[The following blog is spoiler-free.]
This weekend saw the release of the highly-anticipated Batman film franchise restart The Batman, starring either Edward Cullen or Cedric Diggory (depending on your previous life experience.)
The film has been released to critical and audience acclaim, garnering it a $125M opening weekend and an impressive 85/89 score split on Rotten Tomatoes.
But there seems to be louder-than-usual buzz over one aspect of this movie that you don't often hear discussed outside of a Star Wars conversation, and that's the score by Michael Giacchino, who has numerous notable film credits to his name, including one of those Star Wars numbers--Rogue One, to be specific.
I've seen tweet after tweet praising the score, and in particular the main theme, the dark, sometimes bombastic motif that plays as Batman does his thing. It's surprisingly uncomplicated, comprised primarily of a simple, four-note melody that repeats, builds, and scares the tar out of Gotham's criminal element.
But having seen the movie twice and seen/heard reaction to the theme, people being able to immediately sing it back after hearing it, and going gaga over how great it is, I can't help but think it may be benefitting from a certain musical cheat code.
I'll say it like this: you may have never heard The Batman's title theme before 2022, but you've been hearing something very like it since 1980.
The first time we hear the main theme in The Batman, it plays as the titular hero steps into the screen for the first time, emerging from the shadows with a series of decidedly unstealthy, boot-heavy footsteps in time with the score. Like a gunslinger sauntering into the high noon sun, Batman makes himself known to some guys who are about to have a very bad evening, and everything about the musical backing to the scene tells the listener this dude is not to be messed with.
Take a listen. The motif is present from the very beginning, but it really gets raucous around 5:58.
Ok, you got that? Now try this one on.
Yep, that's right--the opening to John Williams's iconic "Imperial March" bears a more-than-passing resemblance to the theme for Bruce Wayne's alter-ego in The Batman.
While they don't share a key or tempo, the two themes definitely share some DNA, whether intentional or not. To put it musically, the two pieces, both in minor modes, both make heavy and effective use of the same melodic move--one so now etched in listener's minds that I don't even have to put it on a piece of sheet music for you to recognize it. Just read this and sing along with the Imperial March:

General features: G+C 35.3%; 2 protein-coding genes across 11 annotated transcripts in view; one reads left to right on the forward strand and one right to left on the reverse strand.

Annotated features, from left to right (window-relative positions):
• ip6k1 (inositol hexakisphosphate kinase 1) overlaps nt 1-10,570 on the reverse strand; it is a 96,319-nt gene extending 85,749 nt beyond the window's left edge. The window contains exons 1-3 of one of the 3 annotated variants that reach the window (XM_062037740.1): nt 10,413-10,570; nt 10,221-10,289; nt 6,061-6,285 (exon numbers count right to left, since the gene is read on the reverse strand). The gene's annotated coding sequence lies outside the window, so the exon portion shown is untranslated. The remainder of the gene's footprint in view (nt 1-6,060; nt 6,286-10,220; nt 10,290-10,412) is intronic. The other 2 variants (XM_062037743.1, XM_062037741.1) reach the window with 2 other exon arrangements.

Bummm bummm bummm, bumm ba bumm, bumm ba bumm...
Now let's take those first four notes only. Sing it to yourself in rhythm, but leave the rest out:
Bummm bummm bummm, bumm
We're one move away. Now instead of three quarter notes for the first three notes, we're going to lengthen the first and shorten the second. Same notes, slightly different rhythm. Sing along once more, class:
Bummmm, bum bummm, bumm
And now you've successfully arrived at The Batman's main theme, replete with all the emotional attachment of 40 years of pop culture association with Darth Vader as a dude with whom you simply do not play.
Am I saying that Michal Giacchino lifted John Williams's adored work from The Empire Strikes Back and almost every piece of Star Wars material since? I wouldn't dare. I'm just saying I believe the main theme from The Batman has a subconscious secret sauce that immediately makes it stick, as well as accurately and appropriately portray its subject material as a bad mamma-jamma.
Put it like this: If Marvin Gaye had written the Imperial March, his estate would be all over this.
It should also be noted that both the Imperial March and Giacchino's theme carry thematic influence from Chopin's Piano Sonata No. 2, more commonly referred to as the Funeral March. Listen to it on piano and you may literally think you're starting The Batman soundtrack all over again.
Bottom line: The Batman theme hits exactly the right notes, because it immediately resonates with audiences who are chemically and emotionally primed and programmed by that particular series of notes. Call me crazy if you want, but I calls 'em like I sees 'em.